source link: https://uselessdevblog.wordpress.com/2018/06/24/why-we-all-choose-to-not-pay-back-tech-debt/
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“I’d love to improve this design, but I just haven’t got the time”
“I really want to tidy this up a bit more, but it’s not in the scope of this task”
“We don’t have time to re-think the architecture of this module right now”
Every developer has heard those phrases a hundred times. Hell, every developer has said those phrases a hundred times.
And, as much as we hate to admit it – many times it’s the right thing to do.
I would’ve loved to be payed to deliver elegant, beautiful code, but the reality is, my employer pays me to deliver functionality that is useful for them and for their customers; AKA Value.
Focusing on value delivered to the customer is the biggest emphasis of modern tech businesses, becoming even more prominent following the popularity of Eric Reis’s “The Lean startup”, and the whole “Tech product development” school of thought it inspired.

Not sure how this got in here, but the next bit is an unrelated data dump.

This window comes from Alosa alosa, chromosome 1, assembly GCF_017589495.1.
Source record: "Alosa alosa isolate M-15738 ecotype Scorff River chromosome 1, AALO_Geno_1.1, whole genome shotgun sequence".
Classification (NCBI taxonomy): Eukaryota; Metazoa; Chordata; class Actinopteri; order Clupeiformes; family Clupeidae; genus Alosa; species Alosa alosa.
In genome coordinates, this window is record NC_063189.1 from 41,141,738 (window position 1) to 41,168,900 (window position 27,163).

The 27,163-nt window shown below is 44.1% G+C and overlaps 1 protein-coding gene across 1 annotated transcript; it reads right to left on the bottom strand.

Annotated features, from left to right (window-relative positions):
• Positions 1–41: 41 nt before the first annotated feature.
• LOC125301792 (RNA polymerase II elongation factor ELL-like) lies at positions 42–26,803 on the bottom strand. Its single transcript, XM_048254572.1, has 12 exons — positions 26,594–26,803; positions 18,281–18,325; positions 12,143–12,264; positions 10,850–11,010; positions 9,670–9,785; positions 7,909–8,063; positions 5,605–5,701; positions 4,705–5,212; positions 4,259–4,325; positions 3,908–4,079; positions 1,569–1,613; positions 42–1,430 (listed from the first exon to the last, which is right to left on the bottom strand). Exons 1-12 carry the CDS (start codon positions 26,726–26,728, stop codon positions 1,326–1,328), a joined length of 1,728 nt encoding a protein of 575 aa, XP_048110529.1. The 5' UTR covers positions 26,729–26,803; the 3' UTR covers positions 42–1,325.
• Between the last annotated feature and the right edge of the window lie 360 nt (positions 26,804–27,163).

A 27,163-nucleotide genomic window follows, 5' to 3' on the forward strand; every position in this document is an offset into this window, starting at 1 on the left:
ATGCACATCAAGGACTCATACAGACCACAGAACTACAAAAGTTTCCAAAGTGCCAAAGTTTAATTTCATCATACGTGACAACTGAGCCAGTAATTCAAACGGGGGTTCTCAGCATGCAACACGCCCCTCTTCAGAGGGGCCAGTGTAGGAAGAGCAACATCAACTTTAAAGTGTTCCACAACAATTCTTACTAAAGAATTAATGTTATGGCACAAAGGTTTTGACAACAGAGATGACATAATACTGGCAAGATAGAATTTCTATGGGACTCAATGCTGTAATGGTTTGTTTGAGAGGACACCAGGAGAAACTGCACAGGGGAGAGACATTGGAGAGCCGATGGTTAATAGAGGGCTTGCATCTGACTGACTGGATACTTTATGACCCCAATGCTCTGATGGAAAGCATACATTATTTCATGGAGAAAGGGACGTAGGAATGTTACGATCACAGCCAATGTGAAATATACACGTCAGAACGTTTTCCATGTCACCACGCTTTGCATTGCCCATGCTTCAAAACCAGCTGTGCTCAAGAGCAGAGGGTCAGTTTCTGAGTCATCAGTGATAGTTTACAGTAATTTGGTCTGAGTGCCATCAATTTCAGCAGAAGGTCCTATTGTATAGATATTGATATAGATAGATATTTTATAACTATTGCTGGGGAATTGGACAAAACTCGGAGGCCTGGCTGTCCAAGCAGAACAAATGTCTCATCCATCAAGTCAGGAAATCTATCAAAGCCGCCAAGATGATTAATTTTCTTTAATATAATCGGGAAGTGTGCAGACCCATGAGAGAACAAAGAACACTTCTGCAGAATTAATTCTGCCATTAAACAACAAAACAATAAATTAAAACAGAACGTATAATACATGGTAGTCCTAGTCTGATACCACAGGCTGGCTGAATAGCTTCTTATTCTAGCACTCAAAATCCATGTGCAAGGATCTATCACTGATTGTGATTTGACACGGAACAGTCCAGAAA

However, we all (including Reis & friends) also recognize that focusing entirely on customer-facing functionality is a mistake; This is where you get into the oh-so-familiar “tech debt” zone, and then “tech bankruptcy”, leading to the dreaded, and wasteful, admission of failure – the “complete re-write”.
Therefore, we can generally agree that, as software developers, Maintenance, i.e keeping the codebase in a healthy state, is an important part of our job.
But if we all recognize that keeping a healthy codebase is an important part of our job, how do we so often find ourselves with our “value” dials at 100%, but our “maintenance” dials at (nearly) 0%?